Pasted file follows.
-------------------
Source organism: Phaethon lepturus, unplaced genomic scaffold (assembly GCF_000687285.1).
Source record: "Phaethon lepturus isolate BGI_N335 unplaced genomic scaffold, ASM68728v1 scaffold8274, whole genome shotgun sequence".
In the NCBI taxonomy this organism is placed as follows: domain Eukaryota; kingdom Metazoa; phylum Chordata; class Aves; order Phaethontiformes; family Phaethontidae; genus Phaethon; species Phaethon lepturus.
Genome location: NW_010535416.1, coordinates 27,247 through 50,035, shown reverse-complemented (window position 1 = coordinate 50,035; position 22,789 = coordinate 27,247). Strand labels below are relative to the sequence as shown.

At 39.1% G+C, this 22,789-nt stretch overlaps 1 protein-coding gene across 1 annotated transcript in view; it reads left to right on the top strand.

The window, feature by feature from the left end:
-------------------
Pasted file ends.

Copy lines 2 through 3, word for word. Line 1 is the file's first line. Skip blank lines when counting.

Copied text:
Source record: "Phaethon lepturus isolate BGI_N335 unplaced genomic scaffold, ASM68728v1 scaffold8274, whole genome shotgun sequence".
In the NCBI taxonomy this organism is placed as follows: domain Eukaryota; kingdom Metazoa; phylum Chordata; class Aves; order Phaethontiformes; family Phaethontidae; genus Phaethon; species Phaethon lepturus.